The Companies Act, 71 of 2008 (the “Act”) places a fiduciary duty on all company directors. Therefore, directors are responsible for acting in good faith, exercising reasonable care, skill and diligence and working in the company’s best interests. A director’s fiduciary duties may be renounced by resignation, or a director may be removed from the Board.  

 Removal of a Director 

Directors may be removed from the Board of a company either by a shareholders’ resolution, removal by the Board of directors or by way of an order of the Court. 

 Removal by Shareholders 

Section 71(1) of the Companies Act states that subject to section 71(2), a company director may be removed by an ordinary resolution adopted at a shareholders’ meeting by the persons entitled to exercise voting rights in an election of that director. 

Section 71(2) sets out the procedural requirements relevant to the removal of a director and states that before the shareholders may consider a resolution contemplated in section 71(1): 

  • The director concerned must be given notice of the shareholders’ meeting and the resolution, at least equivalent to that which a shareholder is entitled to receive, and 
  • The director must be afforded a reasonable opportunity to make a presentation in person or through a representative to the shareholders’ meeting before the resolution is put to the vote.  

 In the case of Pretorius and Another v Timcke and Others , the Court noted that a director could not exercise their right to be heard as they would be in the dark on what the issues are by not knowing the reasons for the proposed removal, a director. Further, the Court explained that “rules of natural justice and the fundamental principle of audi alterem partem presupposes the right to place facts and evidence before the decision maker. A prelude to the exercise of the right includes the right to obtain information, particulars or documents to place the affected person in a position to meet the case that needs to be answered.”  Therefore, there is an onus on the shareholders to make sure that reasons for the removal are put to the affected director.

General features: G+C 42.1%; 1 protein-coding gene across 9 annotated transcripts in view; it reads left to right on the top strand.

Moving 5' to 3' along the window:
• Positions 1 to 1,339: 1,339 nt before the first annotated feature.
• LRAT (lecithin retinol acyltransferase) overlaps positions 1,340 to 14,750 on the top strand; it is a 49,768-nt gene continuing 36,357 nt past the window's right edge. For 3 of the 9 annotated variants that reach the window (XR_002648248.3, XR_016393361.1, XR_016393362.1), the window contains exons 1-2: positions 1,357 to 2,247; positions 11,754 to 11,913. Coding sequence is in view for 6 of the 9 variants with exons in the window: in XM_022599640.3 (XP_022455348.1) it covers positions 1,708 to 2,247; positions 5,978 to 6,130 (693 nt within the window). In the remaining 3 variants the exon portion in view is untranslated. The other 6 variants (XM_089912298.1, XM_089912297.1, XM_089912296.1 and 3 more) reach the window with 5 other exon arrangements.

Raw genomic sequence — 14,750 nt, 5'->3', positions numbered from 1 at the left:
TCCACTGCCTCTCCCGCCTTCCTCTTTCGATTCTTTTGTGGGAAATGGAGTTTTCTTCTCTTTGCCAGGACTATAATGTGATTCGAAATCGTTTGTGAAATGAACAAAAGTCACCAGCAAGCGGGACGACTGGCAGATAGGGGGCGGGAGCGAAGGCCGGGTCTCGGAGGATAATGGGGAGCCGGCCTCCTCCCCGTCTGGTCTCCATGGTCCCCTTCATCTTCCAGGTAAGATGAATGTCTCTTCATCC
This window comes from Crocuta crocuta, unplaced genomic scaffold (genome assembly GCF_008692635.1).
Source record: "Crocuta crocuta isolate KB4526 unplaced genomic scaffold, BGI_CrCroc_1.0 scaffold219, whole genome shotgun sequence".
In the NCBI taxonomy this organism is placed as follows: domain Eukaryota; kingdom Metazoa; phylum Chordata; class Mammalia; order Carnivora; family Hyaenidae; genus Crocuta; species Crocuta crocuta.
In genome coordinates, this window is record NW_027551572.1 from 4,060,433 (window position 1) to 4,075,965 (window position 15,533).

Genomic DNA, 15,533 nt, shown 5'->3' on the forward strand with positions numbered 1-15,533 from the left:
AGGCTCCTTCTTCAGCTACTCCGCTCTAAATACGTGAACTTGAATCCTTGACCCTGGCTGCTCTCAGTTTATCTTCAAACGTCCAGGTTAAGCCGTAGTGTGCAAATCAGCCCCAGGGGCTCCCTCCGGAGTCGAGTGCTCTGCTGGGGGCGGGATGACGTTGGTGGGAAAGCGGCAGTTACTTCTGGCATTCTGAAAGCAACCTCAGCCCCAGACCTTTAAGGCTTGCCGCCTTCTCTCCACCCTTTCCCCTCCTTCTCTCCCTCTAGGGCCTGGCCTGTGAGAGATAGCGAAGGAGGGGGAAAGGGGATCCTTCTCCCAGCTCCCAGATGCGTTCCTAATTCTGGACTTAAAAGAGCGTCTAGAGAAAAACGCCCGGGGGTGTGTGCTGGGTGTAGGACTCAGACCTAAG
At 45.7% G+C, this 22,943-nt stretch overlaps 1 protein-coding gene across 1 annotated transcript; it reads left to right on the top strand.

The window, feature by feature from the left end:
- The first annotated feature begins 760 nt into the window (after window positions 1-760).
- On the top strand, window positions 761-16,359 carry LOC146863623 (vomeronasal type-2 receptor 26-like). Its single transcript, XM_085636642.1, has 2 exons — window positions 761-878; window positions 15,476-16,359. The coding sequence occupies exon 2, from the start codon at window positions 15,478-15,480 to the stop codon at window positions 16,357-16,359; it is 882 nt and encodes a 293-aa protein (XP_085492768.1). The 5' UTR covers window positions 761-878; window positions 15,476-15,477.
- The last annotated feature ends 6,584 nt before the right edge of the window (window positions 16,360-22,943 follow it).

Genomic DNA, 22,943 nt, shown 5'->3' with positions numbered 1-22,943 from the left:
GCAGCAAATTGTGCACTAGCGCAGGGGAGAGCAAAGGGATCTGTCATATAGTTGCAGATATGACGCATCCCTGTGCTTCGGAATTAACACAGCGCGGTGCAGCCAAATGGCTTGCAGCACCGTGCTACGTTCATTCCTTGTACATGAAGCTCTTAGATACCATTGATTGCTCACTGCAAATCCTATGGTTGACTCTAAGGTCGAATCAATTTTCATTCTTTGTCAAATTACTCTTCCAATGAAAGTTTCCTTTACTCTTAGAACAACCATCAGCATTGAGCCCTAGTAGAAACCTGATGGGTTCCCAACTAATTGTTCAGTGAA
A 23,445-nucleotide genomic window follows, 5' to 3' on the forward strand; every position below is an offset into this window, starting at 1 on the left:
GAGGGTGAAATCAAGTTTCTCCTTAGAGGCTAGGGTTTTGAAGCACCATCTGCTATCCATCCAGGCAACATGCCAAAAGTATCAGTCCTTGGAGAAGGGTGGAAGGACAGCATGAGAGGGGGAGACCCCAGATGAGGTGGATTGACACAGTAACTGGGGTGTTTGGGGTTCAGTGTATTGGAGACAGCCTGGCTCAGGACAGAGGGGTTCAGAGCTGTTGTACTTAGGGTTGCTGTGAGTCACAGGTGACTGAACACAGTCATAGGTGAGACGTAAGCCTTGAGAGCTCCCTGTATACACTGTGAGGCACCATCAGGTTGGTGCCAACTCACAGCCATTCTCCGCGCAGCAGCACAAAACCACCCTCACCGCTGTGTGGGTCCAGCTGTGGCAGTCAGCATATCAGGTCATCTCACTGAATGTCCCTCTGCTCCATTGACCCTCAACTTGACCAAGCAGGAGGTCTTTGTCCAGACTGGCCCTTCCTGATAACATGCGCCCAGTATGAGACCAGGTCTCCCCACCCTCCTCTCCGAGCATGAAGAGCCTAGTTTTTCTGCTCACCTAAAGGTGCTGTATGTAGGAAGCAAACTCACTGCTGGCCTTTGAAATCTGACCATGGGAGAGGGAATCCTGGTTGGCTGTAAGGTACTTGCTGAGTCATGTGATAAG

However, in a more recent case, Miller v Natmed Defence (Pty) Limited and Others, the Court disagreed with the above finding insofar as the requirement that the director is afforded “reasonable opportunity to make a presentation”, as set out in the Companies Act, must be read to require that reasons for the proposed removal be given to the concerned director before the decision being taken. 

The Court went on to state that the requirement that a director must be furnished with reasons for a proposed removal is expressly provided for in the Companies Act. However, this only relates to the removal of a director by the Board of directors. 

Lastly, the Court held that the Applicant could not insist on remaining a director in circumstances where the shareholders no longer have trust that he can conduct the affairs of the company to their liking. The appropriate remedy for the Applicant would lie in a claim for damages for loss of office as a director, as contemplated in section 71(9) of the Companies Act. 

Sections 71(1) and 71(2) of the Companies Act override anything found to be contrary to the company’s memorandum of incorporation, rules, or any agreement between the company and a director or between the shareholders and a director. 

Removal by the Board of Directors 

Section 71(3) of the Act prescribes that the removal by the Board of directors may only be done if a shareholder or director alleges one of the following grounds: 

  1. The director has become ineligible or disqualified to act in terms of the Act; 
  2. The director has become incapacitated to the extent that they are unable to perform their functions and unlikely to regain capacity within a reasonable time; and 
  3. The director has neglected or been derelict in their functions. 

 Removal by Court 

Alternatively, a director may be removed by court order if the Court is satisfied that the director is ineligible, disqualified, incapacitated, or has been negligent or derelict.  


A director may resign at any time. However, they may still be liable if found to have acted negligently during their directorship. The Board must acknowledge the resignation of a director, and the company must lodge the notice of the resignation with the CIPC. Once a director has resigned, they may be authorised to take steps to create a competing company. However, they are not entitled to divert business opportunities to themselves or engage in unlawful competitive behaviours. This would include the apportionment of the company’s business. 

 Directors Recourse Available 

An affected director is entitled to apply to the Court for damages or compensation due should they feel the removal by the shareholders or Board of directors was procedurally unfair, as well as take the decision to Court for review as found in section 71 of the Companies Act. 


In conclusion, the onus is always on the director to uphold their fiduciary duties. A director may be removed by shareholders’ resolution or by the Court for failing to exercise these duties. Alternatively, a director may resign but can continue to be held liable for failure to uphold their fiduciary duties during their tenure. 

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